Because SAD is linked with levels of sunlight, it may be worse for people who have a Vitamin D deficiency. Therefore, supplementing your diet with Vitamin D may assist you.
Although winter depression makes you crave sweets and starches, it can help a lot to stick to a healthy diet. In fact, general self-care is one of the best things that you can do for yourself when you experience SAD symptoms.
It’s hard to get the right sleep, nutrition, exercise, and work-life balance as you cope with depression. But doing so can make a huge difference in symptoms and side effects. Here are some additional tips to manage the symptoms.
Talk Therapy and SAD
Like with any form of depression, talking to a mental health professional can help. Oftentimes SAD symptoms get exacerbated by all of the stress of the holiday season. Therefore, working through those stressors with a professional can go a long way towards relieving the pain.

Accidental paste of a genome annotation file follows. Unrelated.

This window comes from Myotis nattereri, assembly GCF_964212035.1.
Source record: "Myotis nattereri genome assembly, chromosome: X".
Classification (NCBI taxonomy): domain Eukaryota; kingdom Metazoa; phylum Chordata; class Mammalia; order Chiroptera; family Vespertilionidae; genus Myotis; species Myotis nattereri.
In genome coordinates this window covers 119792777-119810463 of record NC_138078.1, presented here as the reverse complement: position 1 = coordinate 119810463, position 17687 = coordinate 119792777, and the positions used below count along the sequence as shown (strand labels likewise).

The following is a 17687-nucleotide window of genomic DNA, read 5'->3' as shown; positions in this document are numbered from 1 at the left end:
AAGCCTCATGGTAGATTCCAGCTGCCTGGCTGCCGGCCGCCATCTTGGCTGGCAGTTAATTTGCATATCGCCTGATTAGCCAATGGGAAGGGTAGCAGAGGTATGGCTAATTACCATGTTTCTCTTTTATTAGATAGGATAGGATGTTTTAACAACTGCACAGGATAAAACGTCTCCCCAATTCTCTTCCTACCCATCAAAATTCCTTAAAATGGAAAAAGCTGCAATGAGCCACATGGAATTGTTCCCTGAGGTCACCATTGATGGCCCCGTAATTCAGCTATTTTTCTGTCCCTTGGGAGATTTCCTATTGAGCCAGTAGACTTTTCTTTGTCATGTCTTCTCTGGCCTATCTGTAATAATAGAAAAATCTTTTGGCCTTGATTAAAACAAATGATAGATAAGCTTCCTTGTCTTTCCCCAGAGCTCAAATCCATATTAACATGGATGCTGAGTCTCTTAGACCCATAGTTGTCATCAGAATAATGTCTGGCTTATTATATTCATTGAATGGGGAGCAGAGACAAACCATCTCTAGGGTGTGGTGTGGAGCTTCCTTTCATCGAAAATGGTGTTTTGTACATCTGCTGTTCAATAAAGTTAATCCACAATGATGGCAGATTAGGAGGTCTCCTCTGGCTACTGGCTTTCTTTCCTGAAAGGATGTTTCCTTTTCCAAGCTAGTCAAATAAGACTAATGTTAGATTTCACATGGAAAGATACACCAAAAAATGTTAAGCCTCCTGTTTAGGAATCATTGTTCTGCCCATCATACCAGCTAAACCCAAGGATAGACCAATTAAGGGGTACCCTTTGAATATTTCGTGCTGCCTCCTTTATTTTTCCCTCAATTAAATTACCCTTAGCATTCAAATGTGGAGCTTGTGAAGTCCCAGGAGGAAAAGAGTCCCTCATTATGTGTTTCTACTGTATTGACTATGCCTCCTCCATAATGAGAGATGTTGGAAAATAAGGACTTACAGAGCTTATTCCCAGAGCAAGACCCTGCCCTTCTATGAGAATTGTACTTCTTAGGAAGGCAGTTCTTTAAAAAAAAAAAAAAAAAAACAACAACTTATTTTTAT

Additionally, there are forms of therapy that have been specifically adapted for Seasonal Affective Depression treatment. For example, a form of Cognitive Behavioral Therapy called CBT-SAD exists.
Interested in talk therapy for SAD? Our therapists have experience with mood disorder treatment including suggestions for Seasonal Affective Disorder treatments. Contact us today for a consultation to see if we can help relieve your winter depression.